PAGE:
Sunday, November 22, 2009


Most reports I have read claim nearly two million undocumented immigrant children live in the US today. They are children who were born outside the U.S. but raised in this country and whose parents, for one reason or another, are not documented. Of these, about 65,000 undocumented immigrant students graduate from high school each year without proper documents of citizenship or a green card that would allow them to remain and work legally in the United States. Therefore, when they graduate from high school, without the ability to acquire a visa or green card, their future in this country is at jeopardy: they cannot work, go to college, or drive a car. These highly motivated individuals lived in the United States all or most of their lives and want nothing more than to be recognized as American citizens.

They and their parents have contributed to their community, church, paid their taxes, and other than the illegality of their residence, have obeyed our laws. Many of these students have participated in school clubs and sports teams, and are often working to help support their families.

After years of residency in the United States, why should these parents and their children not be provided with an appropriate path to citizenship? They would not have been allowed to take up residency if it were not for America’s acquiescence and an inability to make up our mind about immigration policy.

Many Americans who read this will say that they are not good citizens; most are here to take advantage of our welfare system; they are criminals, or otherwise here for some other nefarious reason.

I say we have laws, if enforced, to control and prosecute these abuses. And, the immigrants who commit these abuses are not in the majority. If we have laws to prosecute criminality, why are there not laws to protect immigrants who have, other than their illegality because of our complicity, behaved and obeyed our laws?

It’s interesting that the United States allows people with the following status to obtain a Green Card without labor certification and yet will deport young people after we have paid for their education:

Aliens of Extraordinary Ability in Business, Sciences, Arts, Education, or Athletics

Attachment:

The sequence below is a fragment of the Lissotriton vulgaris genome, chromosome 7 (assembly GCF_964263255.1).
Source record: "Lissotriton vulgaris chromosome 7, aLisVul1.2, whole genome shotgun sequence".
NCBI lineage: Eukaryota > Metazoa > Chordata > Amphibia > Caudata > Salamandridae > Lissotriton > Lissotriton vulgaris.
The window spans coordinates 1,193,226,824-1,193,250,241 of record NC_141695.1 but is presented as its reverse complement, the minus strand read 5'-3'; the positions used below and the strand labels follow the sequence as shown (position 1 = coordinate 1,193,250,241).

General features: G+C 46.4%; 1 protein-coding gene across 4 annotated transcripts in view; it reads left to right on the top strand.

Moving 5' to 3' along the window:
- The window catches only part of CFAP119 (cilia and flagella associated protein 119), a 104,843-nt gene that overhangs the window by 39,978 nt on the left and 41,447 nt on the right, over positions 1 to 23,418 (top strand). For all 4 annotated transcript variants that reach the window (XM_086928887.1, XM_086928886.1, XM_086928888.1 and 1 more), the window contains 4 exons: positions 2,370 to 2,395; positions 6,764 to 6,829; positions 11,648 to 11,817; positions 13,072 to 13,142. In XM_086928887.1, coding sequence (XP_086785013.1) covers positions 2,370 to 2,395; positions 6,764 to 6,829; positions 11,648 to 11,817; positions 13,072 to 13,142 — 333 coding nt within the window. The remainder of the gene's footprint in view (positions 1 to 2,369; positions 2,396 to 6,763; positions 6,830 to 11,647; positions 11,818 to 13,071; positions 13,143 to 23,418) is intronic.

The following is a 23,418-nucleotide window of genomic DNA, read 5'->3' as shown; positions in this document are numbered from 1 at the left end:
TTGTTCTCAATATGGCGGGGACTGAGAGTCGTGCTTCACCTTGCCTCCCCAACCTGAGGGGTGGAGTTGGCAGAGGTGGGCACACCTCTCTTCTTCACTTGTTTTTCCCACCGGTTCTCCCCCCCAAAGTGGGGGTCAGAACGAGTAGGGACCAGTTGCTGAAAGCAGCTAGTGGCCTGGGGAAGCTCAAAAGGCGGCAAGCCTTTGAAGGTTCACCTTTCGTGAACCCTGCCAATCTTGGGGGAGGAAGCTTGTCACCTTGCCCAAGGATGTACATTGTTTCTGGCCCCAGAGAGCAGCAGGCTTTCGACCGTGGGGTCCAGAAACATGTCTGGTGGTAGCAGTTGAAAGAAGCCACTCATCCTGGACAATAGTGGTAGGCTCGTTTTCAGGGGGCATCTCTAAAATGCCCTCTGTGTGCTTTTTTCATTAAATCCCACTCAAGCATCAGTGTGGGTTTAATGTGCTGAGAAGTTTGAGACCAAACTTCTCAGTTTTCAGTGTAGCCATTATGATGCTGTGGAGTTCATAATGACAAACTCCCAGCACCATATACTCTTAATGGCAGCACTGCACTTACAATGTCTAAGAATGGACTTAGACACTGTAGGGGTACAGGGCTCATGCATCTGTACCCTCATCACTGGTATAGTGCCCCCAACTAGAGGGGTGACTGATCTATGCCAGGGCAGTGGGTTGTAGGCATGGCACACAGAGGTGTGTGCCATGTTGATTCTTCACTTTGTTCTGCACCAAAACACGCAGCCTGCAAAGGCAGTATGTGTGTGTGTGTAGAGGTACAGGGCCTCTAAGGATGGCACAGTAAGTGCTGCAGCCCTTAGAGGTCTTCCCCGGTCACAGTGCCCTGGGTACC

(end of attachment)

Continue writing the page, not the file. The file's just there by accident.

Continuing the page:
Outstanding Professors/Researchers

International Executives/Managers

Exceptional Ability in the Sciences, Arts, Business with a "National Interest Waiver"

Registered Physical Therapists

Registered Professional Nurses

There is a documentary entitled Papers, directed by Anne Galisky of Graham Street Productions, which addresses the story of undocumented youth and the challenges they face as they turn 18.

CNN’s Rick Sanchez in his segment called Conexion interviews Anne Galisky and Walter Lara who is one of the students presented in the movie, Papers.

Enter the DREAM Act (the Development, Relief, and Education for Alien Minors Act}, a piece of proposed federal legislation, similar to previous proposals introduced in 2001, and then again in 2007, that was reintroduced in the congress on March 26, 2009. The bill would provide certain undocumented immigrant students who graduate from US high schools, who are of good moral character, the opportunity to earn conditional permanent residency.

The DREAM Act is not about giving special treatment to immigrant students/benefits that American kids don’t get; it is not a free pass -- in order to benefit from the legislation students must work hard, graduate from high school and attend college or join the military; and, immigrant students are not taking resources away -- it will increase the educational attainment of our youth, thereby increasing the amount of taxes they pay towards safety-net programs such as Social Security and Medicare..

However, it is about the fact that we have already invested in the education of these students. Therefore, we should allow them to reach their full potential and contribute to our society. And it is about equal opportunity: undocumented students work just as hard as their U.S.-born classmates, but they do not have the same opportunities.

These young people were brought to the United States as children; they did not partake in the decision to come here; they had no control over the economic conditions in the countries that forced their parents to come here.

The DREAM Act’s only purpose is to ensure that no undocumented graduating student is denied their dream of having a better life in America if they’re willing to work for it.